Organic Pest Control: Hands-On or Hands-Off
When nothing else works Luke's Pest Control takes full measures

Organic Pest Control: Hands-On or Hands-Off

Organic pest control and the effective control of garden pests depends very much on gardener attitude towards approach. The most basic approach has to do with monitoring. It’s crucial for a gardener to constantly monitor his/her garden through a series of logs and journals, which keep the gardener constantly up to speed on any pest attacks and plant health.termites1


Here are some examples of items one should keep in mind for effective pest control:

Sudden insect attacks, specifically from aphids, can occur seemingly overnight. While aphids can chew down leaves and stems, injuring plants, the plants can be smothered by the secretions left by the insects. What’s worse, certain types of fungi can grow on the insect secretions, which can suck essential vitamins and nutrients from the plant itself. There are organic ways to handle such garden pests, so further reading and study are needed beyond what’s included in this article. However, be prepared for this before any planting is done, as sudden attacks can destroy plants without swift action.

Lawns are especially susceptible to attacks, especially from caterpillars and other root-feeding insects. Why? Lawns, particularly new lawns, have very shallow root structures and can fall prey to predatory termites. Much like the example given above, swift action is needed if this occurs. Without an effective organic pest control plan, these insects can destroy a lawn within days.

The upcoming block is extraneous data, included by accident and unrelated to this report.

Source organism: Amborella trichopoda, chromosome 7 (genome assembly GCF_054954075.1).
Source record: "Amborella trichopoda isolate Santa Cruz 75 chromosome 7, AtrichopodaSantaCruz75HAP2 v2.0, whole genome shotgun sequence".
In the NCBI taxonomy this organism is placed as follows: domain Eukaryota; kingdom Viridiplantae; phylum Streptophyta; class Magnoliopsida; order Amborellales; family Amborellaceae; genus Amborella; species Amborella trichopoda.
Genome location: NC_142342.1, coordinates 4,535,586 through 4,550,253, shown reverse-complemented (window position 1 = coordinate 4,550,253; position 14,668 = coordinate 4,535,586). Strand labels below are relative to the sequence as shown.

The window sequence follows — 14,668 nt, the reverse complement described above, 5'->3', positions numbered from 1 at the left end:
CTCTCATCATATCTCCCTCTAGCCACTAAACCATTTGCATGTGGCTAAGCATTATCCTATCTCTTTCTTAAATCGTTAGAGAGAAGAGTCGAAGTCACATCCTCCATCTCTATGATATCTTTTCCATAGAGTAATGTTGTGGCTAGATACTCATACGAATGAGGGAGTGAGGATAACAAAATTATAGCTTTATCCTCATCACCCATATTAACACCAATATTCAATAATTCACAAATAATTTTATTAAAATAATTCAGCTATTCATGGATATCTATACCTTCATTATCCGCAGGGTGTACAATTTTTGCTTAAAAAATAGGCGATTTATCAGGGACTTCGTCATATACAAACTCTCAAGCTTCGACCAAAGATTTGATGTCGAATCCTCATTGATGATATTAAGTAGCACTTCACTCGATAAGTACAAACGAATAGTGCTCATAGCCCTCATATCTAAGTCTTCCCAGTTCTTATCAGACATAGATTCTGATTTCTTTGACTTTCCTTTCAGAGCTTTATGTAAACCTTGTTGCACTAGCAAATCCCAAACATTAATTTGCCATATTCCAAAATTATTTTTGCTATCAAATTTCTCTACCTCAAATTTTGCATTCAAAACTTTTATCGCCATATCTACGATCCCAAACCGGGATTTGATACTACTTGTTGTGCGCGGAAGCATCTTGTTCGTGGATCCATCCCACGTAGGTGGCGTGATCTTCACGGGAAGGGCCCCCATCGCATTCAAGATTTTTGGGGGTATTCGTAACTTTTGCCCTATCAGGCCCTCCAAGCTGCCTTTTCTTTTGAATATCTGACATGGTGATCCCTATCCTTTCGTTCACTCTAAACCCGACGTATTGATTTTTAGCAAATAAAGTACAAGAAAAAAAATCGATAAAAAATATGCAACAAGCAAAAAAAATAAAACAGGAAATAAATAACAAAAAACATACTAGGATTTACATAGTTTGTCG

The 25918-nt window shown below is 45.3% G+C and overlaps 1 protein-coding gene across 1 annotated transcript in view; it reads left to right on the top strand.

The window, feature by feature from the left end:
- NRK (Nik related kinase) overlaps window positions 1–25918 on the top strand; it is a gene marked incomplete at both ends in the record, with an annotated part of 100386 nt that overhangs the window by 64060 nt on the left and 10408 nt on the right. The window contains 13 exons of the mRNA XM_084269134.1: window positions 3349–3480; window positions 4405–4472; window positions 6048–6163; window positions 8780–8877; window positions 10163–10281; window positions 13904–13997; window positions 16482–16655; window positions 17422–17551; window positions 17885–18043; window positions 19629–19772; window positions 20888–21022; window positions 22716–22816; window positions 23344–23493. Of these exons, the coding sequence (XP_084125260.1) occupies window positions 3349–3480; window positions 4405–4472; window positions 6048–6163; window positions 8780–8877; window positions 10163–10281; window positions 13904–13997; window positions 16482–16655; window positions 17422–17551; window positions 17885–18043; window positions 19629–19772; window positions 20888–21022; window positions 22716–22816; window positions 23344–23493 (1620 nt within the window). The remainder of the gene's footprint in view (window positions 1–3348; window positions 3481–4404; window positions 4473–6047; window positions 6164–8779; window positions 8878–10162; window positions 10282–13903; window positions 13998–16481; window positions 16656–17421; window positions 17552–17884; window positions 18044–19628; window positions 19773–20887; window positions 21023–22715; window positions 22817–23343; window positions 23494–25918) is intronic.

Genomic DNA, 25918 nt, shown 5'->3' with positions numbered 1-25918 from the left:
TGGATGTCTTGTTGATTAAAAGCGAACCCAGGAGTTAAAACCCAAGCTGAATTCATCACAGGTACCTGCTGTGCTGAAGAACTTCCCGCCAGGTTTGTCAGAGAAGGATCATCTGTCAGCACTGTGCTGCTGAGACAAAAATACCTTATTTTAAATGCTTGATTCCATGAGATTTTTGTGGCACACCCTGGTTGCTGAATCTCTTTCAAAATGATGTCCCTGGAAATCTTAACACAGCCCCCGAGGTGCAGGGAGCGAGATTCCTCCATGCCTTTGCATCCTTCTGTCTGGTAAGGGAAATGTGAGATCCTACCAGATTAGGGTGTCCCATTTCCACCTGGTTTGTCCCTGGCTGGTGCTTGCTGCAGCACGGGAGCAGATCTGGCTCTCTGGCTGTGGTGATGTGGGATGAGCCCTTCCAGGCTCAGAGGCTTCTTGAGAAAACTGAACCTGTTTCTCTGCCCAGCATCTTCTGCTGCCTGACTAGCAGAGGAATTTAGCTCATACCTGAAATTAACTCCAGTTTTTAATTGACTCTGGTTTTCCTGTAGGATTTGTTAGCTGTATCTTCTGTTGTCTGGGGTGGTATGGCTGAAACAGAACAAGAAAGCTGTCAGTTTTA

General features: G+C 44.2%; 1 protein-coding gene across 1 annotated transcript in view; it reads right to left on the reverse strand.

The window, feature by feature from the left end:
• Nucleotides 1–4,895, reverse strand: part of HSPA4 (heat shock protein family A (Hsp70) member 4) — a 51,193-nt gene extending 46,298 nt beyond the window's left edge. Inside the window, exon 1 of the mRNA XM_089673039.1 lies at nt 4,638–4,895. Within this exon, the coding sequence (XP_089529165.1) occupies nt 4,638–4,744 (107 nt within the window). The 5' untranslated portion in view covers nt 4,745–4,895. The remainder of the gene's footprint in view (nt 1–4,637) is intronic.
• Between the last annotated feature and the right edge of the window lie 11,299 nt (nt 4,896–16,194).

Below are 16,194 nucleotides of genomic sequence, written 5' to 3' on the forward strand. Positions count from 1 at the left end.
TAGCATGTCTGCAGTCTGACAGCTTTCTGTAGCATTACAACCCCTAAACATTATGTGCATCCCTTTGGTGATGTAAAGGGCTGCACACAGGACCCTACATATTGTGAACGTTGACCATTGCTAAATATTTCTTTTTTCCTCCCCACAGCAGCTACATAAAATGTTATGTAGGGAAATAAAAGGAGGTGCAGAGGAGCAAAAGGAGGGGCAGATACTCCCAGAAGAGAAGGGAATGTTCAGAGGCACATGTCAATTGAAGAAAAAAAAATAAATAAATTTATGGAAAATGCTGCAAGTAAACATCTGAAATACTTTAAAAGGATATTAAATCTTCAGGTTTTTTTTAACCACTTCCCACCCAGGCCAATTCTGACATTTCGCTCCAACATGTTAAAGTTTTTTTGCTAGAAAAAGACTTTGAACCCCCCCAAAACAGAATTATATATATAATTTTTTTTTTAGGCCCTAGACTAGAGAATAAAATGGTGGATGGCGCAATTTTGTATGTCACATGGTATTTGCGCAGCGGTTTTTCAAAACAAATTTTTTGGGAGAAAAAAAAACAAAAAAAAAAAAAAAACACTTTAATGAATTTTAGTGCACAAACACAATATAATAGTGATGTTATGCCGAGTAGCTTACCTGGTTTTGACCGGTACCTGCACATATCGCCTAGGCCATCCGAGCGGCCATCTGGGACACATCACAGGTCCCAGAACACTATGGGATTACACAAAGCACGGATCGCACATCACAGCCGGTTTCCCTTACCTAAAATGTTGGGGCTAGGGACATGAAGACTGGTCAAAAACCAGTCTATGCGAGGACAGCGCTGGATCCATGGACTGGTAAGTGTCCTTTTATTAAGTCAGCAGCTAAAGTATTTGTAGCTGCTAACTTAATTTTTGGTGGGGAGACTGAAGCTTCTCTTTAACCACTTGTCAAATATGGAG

Powdery mildew, if left unchecked, can have adverse effects on plants as well. Much like the fungi mentioned above, this mildew can suffocate plants. Ensure that plants susceptible to this are rinsed down with a gentle stream of water to wash off any mildew that might be present.

One of the basic tenants of organic pest control is to “let it be.” While it may be tempting to jump in and be “hands-on” with your plants to keep them pest-free, often it’s best to allow the environment to do its work. While fungi and other pests may be present in your garden at any given time, avoiding the use of chemicals will allow your pests’ predators to keep them in check. Spiders, ladybugs, and other forms of predators should be allowed to remain in your garden to fight off the plant-eating pests that you’re trying to keep away.

While this isn’t a comprehensive review of organic pest control techniques, this should be a good primer in some of the methods one should consider if contemplating organic pest control instead of some of the more established methods.

Leave a Comment

Your email address will not be published. Required fields are marked *